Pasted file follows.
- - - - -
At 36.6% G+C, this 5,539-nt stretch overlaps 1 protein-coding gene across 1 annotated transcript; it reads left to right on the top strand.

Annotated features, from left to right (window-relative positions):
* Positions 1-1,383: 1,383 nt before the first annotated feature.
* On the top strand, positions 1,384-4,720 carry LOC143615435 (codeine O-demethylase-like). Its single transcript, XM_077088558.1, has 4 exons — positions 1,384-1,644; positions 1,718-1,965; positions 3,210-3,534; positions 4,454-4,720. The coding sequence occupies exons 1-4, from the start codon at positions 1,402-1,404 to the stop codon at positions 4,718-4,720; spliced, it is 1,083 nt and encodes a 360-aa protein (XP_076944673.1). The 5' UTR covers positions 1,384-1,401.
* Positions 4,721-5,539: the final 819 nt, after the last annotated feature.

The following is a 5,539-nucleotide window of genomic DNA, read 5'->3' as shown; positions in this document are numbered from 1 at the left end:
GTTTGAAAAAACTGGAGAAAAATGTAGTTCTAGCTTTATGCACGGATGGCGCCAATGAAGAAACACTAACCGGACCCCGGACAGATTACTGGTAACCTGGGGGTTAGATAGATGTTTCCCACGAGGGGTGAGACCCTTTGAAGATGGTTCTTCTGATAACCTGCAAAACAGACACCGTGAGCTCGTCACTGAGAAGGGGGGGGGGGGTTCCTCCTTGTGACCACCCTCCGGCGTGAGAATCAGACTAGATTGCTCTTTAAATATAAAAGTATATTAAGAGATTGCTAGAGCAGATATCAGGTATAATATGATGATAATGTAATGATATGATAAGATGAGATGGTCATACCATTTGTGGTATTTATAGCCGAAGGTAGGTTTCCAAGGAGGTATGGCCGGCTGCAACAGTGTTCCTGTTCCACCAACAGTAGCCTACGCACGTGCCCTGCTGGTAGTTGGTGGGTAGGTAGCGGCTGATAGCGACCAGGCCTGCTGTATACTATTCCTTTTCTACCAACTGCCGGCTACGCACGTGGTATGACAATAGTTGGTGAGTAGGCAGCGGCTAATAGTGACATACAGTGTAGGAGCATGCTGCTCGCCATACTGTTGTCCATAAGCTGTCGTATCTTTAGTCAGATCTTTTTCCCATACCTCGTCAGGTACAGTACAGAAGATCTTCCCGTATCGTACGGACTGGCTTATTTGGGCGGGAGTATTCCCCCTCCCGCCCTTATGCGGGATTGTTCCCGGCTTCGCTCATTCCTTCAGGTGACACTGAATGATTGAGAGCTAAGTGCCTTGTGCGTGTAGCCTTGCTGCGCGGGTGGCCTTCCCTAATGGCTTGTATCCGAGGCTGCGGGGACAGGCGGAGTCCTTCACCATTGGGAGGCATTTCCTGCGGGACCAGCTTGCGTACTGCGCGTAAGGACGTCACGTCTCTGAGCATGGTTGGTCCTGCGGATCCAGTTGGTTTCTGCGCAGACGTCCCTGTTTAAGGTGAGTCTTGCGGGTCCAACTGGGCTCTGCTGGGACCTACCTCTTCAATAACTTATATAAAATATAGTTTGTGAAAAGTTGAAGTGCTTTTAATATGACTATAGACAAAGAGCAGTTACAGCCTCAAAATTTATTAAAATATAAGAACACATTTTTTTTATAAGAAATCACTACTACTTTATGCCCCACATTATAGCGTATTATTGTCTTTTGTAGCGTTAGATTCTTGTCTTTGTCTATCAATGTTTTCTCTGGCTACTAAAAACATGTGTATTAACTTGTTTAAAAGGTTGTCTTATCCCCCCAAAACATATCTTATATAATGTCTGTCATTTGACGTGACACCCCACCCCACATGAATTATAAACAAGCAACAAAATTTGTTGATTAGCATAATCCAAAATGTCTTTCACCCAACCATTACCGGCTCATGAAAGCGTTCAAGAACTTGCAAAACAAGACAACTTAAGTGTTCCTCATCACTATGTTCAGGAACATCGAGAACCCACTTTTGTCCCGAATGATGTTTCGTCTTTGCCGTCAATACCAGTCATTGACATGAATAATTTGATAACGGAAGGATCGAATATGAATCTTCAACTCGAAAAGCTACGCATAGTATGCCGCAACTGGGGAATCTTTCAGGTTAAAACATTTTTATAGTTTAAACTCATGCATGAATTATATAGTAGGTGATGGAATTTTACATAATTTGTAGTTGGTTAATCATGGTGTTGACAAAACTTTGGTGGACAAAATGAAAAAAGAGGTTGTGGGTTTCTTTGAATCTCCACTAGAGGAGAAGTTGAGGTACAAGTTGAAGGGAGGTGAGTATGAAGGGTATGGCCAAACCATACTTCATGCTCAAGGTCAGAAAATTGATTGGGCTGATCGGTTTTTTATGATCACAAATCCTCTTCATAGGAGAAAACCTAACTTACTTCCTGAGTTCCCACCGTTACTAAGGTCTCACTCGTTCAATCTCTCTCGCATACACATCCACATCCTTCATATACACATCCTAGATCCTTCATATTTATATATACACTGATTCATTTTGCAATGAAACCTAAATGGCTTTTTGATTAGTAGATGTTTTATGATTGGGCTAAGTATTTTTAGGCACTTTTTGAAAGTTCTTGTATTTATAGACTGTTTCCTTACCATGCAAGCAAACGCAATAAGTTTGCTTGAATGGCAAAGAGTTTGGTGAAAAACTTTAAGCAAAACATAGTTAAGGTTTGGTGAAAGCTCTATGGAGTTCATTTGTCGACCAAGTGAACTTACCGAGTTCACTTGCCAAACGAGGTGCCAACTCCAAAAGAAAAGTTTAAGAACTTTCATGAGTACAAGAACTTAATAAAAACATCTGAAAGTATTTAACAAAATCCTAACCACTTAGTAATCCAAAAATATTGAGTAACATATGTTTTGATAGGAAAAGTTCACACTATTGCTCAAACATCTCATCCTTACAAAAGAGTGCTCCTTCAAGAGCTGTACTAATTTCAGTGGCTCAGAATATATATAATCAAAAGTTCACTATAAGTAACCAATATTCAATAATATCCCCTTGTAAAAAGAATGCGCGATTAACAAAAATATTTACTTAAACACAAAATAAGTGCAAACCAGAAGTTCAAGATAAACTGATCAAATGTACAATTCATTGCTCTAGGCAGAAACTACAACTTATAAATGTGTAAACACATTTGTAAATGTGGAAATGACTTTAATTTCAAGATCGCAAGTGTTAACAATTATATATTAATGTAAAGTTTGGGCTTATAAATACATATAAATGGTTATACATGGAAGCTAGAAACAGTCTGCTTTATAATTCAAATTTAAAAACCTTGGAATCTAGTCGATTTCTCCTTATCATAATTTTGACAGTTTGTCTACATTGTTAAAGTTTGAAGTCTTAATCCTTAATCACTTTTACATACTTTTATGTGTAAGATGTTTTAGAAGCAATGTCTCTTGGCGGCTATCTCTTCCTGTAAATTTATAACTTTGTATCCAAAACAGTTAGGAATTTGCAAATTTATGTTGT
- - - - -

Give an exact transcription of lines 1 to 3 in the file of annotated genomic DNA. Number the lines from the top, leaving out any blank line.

At 36.6% G+C, this 5,539-nt stretch overlaps 1 protein-coding gene across 1 annotated transcript; it reads left to right on the top strand.

Annotated features, from left to right (window-relative positions):
* Positions 1-1,383: 1,383 nt before the first annotated feature.